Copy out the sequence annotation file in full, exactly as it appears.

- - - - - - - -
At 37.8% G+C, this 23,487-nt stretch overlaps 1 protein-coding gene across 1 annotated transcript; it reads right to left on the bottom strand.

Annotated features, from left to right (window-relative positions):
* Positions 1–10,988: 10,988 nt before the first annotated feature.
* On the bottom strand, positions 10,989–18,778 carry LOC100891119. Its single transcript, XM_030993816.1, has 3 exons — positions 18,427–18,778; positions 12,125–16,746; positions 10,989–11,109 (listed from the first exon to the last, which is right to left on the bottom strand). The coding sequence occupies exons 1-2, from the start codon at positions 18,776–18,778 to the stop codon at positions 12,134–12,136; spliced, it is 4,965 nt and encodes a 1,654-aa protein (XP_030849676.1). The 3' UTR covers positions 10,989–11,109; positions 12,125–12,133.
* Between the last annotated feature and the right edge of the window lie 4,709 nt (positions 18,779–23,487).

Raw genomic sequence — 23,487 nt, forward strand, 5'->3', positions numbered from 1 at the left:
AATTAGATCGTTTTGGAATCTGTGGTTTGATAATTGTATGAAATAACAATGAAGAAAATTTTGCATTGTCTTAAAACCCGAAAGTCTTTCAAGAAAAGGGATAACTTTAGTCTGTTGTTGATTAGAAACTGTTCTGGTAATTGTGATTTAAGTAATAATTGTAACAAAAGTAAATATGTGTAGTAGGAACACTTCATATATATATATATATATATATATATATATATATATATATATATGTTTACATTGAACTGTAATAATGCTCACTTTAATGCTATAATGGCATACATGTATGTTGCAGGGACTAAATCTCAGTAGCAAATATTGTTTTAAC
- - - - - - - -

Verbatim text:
At 37.8% G+C, this 23,487-nt stretch overlaps 1 protein-coding gene across 1 annotated transcript; it reads right to left on the bottom strand.

Annotated features, from left to right (window-relative positions):
* Positions 1–10,988: 10,988 nt before the first annotated feature.
* On the bottom strand, positions 10,989–18,778 carry LOC100891119. Its single transcript, XM_030993816.1, has 3 exons — positions 18,427–18,778; positions 12,125–16,746; positions 10,989–11,109 (listed from the first exon to the last, which is right to left on the bottom strand). The coding sequence occupies exons 1-2, from the start codon at positions 18,776–18,778 to the stop codon at positions 12,134–12,136; spliced, it is 4,965 nt and encodes a 1,654-aa protein (XP_030849676.1). The 3' UTR covers positions 10,989–11,109; positions 12,125–12,133.
* Between the last annotated feature and the right edge of the window lie 4,709 nt (positions 18,779–23,487).

Raw genomic sequence — 23,487 nt, forward strand, 5'->3', positions numbered from 1 at the left:
AATTAGATCGTTTTGGAATCTGTGGTTTGATAATTGTATGAAATAACAATGAAGAAAATTTTGCATTGTCTTAAAACCCGAAAGTCTTTCAAGAAAAGGGATAACTTTAGTCTGTTGTTGATTAGAAACTGTTCTGGTAATTGTGATTTAAGTAATAATTGTAACAAAAGTAAATATGTGTAGTAGGAACACTTCATATATATATATATATATATATATATATATATATATATATATATGTTTACATTGAACTGTAATAATGCTCACTTTAATGCTATAATGGCATACATGTATGTTGCAGGGACTAAATCTCAGTAGCAAATATTGTTTTAAC